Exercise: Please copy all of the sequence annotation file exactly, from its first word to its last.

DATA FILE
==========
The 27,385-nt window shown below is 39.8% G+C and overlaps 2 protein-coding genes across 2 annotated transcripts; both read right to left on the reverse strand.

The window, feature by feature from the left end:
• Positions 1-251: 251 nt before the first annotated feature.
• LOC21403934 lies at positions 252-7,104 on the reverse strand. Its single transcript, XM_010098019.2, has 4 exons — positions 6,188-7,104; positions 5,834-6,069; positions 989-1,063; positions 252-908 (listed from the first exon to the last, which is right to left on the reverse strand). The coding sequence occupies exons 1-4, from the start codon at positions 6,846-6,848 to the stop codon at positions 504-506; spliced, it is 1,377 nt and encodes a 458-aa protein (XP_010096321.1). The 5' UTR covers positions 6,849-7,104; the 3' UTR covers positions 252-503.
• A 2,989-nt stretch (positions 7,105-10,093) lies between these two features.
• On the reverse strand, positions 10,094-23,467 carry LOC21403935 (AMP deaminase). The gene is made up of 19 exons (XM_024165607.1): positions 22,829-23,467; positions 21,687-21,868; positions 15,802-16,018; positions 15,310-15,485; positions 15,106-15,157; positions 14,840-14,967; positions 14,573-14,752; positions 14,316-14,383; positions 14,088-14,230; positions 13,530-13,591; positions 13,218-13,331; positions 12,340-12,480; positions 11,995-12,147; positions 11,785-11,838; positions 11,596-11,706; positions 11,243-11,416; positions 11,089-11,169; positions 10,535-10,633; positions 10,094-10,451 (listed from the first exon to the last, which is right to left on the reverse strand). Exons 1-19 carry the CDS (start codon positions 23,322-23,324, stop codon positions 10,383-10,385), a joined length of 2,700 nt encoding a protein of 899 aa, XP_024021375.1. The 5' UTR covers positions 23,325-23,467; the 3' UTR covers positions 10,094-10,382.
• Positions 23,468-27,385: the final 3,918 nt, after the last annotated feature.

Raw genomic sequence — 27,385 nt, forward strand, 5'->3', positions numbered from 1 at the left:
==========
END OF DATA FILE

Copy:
The 27,385-nt window shown below is 39.8% G+C and overlaps 2 protein-coding genes across 2 annotated transcripts; both read right to left on the reverse strand.

The window, feature by feature from the left end:
• Positions 1-251: 251 nt before the first annotated feature.
• LOC21403934 lies at positions 252-7,104 on the reverse strand. Its single transcript, XM_010098019.2, has 4 exons — positions 6,188-7,104; positions 5,834-6,069; positions 989-1,063; positions 252-908 (listed from the first exon to the last, which is right to left on the reverse strand). The coding sequence occupies exons 1-4, from the start codon at positions 6,846-6,848 to the stop codon at positions 504-506; spliced, it is 1,377 nt and encodes a 458-aa protein (XP_010096321.1). The 5' UTR covers positions 6,849-7,104; the 3' UTR covers positions 252-503.
• A 2,989-nt stretch (positions 7,105-10,093) lies between these two features.
• On the reverse strand, positions 10,094-23,467 carry LOC21403935 (AMP deaminase). The gene is made up of 19 exons (XM_024165607.1): positions 22,829-23,467; positions 21,687-21,868; positions 15,802-16,018; positions 15,310-15,485; positions 15,106-15,157; positions 14,840-14,967; positions 14,573-14,752; positions 14,316-14,383; positions 14,088-14,230; positions 13,530-13,591; positions 13,218-13,331; positions 12,340-12,480; positions 11,995-12,147; positions 11,785-11,838; positions 11,596-11,706; positions 11,243-11,416; positions 11,089-11,169; positions 10,535-10,633; positions 10,094-10,451 (listed from the first exon to the last, which is right to left on the reverse strand). Exons 1-19 carry the CDS (start codon positions 23,322-23,324, stop codon positions 10,383-10,385), a joined length of 2,700 nt encoding a protein of 899 aa, XP_024021375.1. The 5' UTR covers positions 23,325-23,467; the 3' UTR covers positions 10,094-10,382.
• Positions 23,468-27,385: the final 3,918 nt, after the last annotated feature.

Raw genomic sequence — 27,385 nt, forward strand, 5'->3', positions numbered from 1 at the left: